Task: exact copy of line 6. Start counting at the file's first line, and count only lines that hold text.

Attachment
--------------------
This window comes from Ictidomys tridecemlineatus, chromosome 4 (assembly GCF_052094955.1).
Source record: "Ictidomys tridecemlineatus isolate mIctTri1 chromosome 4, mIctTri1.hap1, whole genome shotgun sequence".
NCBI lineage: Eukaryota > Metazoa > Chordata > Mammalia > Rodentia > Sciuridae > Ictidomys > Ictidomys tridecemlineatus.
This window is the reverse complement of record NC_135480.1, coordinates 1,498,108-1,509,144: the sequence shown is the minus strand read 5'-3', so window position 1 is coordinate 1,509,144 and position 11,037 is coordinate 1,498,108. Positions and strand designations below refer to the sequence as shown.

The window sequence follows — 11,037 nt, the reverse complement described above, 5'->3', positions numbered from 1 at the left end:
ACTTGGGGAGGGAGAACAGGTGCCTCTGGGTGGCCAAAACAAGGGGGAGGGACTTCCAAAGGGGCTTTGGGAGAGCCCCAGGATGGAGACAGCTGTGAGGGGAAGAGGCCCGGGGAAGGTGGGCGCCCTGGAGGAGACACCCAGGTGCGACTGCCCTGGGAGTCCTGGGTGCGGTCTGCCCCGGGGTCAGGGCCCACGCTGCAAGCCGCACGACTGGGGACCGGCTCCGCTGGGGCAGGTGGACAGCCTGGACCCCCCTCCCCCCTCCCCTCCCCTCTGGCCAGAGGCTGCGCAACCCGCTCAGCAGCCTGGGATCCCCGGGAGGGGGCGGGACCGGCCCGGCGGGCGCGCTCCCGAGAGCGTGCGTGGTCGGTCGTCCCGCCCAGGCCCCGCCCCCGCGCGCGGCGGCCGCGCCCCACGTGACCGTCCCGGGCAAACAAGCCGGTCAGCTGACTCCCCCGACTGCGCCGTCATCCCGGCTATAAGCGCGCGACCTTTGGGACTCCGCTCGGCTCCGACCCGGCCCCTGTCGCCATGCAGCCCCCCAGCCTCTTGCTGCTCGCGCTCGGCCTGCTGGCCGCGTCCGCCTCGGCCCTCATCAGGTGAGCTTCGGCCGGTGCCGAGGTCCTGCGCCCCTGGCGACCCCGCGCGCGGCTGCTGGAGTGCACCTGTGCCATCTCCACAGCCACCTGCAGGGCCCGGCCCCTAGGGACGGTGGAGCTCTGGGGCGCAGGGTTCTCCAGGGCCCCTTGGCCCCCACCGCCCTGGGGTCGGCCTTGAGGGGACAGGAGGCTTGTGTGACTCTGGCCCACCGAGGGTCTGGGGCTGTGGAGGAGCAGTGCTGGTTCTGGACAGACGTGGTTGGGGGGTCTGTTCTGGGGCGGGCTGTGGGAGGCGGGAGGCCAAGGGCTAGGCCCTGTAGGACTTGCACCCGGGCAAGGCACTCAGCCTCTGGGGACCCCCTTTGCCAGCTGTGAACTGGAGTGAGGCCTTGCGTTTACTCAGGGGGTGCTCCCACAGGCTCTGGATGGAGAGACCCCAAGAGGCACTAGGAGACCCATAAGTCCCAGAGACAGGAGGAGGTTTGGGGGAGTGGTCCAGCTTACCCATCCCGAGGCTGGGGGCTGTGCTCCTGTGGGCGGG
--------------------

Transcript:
ACTTGGGGAGGGAGAACAGGTGCCTCTGGGTGGCCAAAACAAGGGGGAGGGACTTCCAAAGGGGCTTTGGGAGAGCCCCAGGATGGAGACAGCTGTGAGGGGAAGAGGCCCGGGGAAGGTGGGCGCCCTGGAGGAGACACCCAGGTGCGACTGCCCTGGGAGTCCTGGGTGCGGTCTGCCCCGGGGTCAGGGCCCACGCTGCAAGCCGCACGACTGGGGACCGGCTCCGCTGGGGCAGGTGGACAGCCTGGACCCCCCTCCCCCCTCCCCTCCCCTCTGGCCAGAGGCTGCGCAACCCGCTCAGCAGCCTGGGATCCCCGGGAGGGGGCGGGACCGGCCCGGCGGGCGCGCTCCCGAGAGCGTGCGTGGTCGGTCGTCCCGCCCAGGCCCCGCCCCCGCGCGCGGCGGCCGCGCCCCACGTGACCGTCCCGGGCAAACAAGCCGGTCAGCTGACTCCCCCGACTGCGCCGTCATCCCGGCTATAAGCGCGCGACCTTTGGGACTCCGCTCGGCTCCGACCCGGCCCCTGTCGCCATGCAGCCCCCCAGCCTCTTGCTGCTCGCGCTCGGCCTGCTGGCCGCGTCCGCCTCGGCCCTCATCAGGTGAGCTTCGGCCGGTGCCGAGGTCCTGCGCCCCTGGCGACCCCGCGCGCGGCTGCTGGAGTGCACCTGTGCCATCTCCACAGCCACCTGCAGGGCCCGGCCCCTAGGGACGGTGGAGCTCTGGGGCGCAGGGTTCTCCAGGGCCCCTTGGCCCCCACCGCCCTGGGGTCGGCCTTGAGGGGACAGGAGGCTTGTGTGACTCTGGCCCACCGAGGGTCTGGGGCTGTGGAGGAGCAGTGCTGGTTCTGGACAGACGTGGTTGGGGGGTCTGTTCTGGGGCGGGCTGTGGGAGGCGGGAGGCCAAGGGCTAGGCCCTGTAGGACTTGCACCCGGGCAAGGCACTCAGCCTCTGGGGACCCCCTTTGCCAGCTGTGAACTGGAGTGAGGCCTTGCGTTTACTCAGGGGGTGCTCCCACAGGCTCTGGATGGAGAGACCCCAAGAGGCACTAGGAGACCCATAAGTCCCAGAGACAGGAGGAGGTTTGGGGGAGTGGTCCAGCTTACCCATCCCGAGGCTGGGGGCTGTGCTCCTGTGGGCGGG